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Chest. 1989 Aug;96(2):357-62.

Diagnosis of pulmonary embolism based upon alveolar dead space analysis.

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Department of Clinical Physiology, University of Lund, Sweden.


Pulmonary embolism (PE) leads to an abnormal alveolar deadspace that is expired in synchrony with gas from normally perfused alveoli. This feature of PE separates it from pulmonary diseases affecting the airways, which are characterized by nonsynchronous emptying of compartments with an uneven ventilation/perfusion relationship. An analysis of the single breath test (SBT) for CO2, SBT-CO2, focusing on the late tidal expirate, was made in order to evaluate the feasibility to use the SBT-CO2 for the diagnosis of PE. The test was evaluated in 38 patients with suspected PE where pulmonary angiography showed that nine had PE and 29 did not. It was also tested in a reference population consisting of patients with normal lung function, obstructive lung disease and interstitial lung disease. Previously suggested gas exchange measurements for the diagnosis of PE, ie, the physiologic deadspace fraction, VDphys/VT, and the arterial-to-end-tidal CO2 gradient, P(a-E')CO2, were also evaluated in the groups. SBT-CO2 achieved a nearly complete separation between the patients with PE and those without. The other measurements, however, showed a substantial overlap between patients with PE and those with obstructive or interstitial lung disease. The SBT-CO2 is simple and potentially widely available and warrants further study as a routine technique for the diagnosis of PE.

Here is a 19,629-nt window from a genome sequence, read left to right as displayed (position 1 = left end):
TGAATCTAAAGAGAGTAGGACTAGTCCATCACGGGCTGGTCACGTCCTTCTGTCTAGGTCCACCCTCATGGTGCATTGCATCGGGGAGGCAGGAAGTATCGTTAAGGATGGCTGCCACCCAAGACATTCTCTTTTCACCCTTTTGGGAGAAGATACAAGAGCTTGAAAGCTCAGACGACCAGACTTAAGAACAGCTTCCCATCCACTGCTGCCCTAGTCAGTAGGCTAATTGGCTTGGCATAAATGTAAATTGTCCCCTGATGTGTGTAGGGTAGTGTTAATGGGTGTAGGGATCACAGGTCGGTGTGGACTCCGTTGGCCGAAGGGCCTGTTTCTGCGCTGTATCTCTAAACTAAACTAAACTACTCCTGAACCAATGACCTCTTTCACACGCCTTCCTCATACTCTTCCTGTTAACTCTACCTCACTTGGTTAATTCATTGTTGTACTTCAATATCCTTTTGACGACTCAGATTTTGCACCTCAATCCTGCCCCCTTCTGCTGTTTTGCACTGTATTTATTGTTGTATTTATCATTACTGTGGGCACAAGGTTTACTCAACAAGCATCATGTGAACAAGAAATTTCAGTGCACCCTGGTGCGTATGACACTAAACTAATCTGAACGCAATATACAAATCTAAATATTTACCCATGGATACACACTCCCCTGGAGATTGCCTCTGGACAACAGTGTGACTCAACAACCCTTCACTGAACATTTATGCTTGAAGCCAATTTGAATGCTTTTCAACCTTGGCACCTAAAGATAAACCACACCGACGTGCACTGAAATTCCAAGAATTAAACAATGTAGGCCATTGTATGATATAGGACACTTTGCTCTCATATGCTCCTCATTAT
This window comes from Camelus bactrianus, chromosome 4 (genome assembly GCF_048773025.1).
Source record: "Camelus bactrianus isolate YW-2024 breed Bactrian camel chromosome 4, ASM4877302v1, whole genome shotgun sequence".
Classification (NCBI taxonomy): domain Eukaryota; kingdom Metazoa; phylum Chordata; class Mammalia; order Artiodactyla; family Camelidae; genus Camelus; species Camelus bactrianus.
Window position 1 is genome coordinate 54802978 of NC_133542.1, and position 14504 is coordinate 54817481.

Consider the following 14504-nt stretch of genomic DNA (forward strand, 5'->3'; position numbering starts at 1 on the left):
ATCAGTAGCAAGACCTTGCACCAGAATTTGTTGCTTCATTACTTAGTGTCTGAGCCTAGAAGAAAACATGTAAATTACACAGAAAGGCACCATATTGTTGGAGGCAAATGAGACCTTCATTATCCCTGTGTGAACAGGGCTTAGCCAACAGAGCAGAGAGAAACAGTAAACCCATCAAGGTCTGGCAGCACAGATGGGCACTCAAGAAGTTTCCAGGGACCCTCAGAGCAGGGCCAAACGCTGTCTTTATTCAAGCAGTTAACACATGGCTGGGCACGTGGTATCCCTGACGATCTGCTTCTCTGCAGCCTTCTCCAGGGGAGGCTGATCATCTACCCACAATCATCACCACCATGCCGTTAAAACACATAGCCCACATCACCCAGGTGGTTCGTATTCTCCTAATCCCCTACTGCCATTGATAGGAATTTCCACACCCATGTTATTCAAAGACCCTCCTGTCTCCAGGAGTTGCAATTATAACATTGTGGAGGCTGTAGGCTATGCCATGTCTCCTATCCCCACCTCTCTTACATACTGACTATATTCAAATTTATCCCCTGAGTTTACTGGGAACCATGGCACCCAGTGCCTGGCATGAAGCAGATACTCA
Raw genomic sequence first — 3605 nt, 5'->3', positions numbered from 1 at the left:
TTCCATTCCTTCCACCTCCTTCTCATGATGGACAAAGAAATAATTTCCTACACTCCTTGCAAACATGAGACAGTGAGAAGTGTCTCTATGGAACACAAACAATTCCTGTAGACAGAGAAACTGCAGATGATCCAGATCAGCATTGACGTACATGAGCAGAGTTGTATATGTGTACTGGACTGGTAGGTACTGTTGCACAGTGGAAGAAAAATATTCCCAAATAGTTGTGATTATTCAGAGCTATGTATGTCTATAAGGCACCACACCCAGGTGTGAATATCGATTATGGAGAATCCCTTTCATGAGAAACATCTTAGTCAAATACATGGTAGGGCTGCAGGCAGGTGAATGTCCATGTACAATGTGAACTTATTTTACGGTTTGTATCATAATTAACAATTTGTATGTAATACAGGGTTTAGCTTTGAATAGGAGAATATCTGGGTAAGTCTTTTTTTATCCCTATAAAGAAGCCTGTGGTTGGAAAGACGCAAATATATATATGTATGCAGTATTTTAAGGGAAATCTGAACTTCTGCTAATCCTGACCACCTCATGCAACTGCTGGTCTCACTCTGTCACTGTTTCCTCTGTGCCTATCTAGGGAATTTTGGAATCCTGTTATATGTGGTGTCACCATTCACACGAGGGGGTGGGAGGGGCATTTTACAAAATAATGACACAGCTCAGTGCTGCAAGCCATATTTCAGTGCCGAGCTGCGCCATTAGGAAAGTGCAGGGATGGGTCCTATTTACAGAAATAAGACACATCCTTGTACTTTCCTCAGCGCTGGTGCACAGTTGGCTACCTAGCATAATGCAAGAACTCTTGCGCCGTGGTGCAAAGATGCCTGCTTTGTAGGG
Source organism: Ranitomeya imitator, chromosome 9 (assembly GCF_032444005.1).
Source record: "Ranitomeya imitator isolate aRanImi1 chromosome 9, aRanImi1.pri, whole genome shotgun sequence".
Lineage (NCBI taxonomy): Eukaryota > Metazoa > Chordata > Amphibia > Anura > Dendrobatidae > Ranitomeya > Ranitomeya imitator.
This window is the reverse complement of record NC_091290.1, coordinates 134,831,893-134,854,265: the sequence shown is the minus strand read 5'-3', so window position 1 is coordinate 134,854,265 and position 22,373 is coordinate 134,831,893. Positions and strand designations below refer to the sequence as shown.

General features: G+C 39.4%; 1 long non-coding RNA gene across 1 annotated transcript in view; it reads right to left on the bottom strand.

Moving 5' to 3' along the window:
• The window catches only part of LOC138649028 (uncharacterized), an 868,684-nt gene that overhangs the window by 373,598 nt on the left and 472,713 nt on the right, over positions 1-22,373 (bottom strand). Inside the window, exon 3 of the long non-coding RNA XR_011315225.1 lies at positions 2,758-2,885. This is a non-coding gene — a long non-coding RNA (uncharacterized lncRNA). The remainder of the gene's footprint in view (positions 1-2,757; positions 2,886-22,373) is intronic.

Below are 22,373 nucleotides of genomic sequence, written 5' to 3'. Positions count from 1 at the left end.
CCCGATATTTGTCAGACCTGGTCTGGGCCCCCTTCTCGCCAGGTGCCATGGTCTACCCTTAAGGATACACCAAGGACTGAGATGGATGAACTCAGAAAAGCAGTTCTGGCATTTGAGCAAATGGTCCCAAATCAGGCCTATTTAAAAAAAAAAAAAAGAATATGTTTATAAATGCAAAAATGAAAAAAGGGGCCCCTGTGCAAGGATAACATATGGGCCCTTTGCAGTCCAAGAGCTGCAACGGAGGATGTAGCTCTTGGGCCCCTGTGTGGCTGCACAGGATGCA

[Indexed for MEDLINE]

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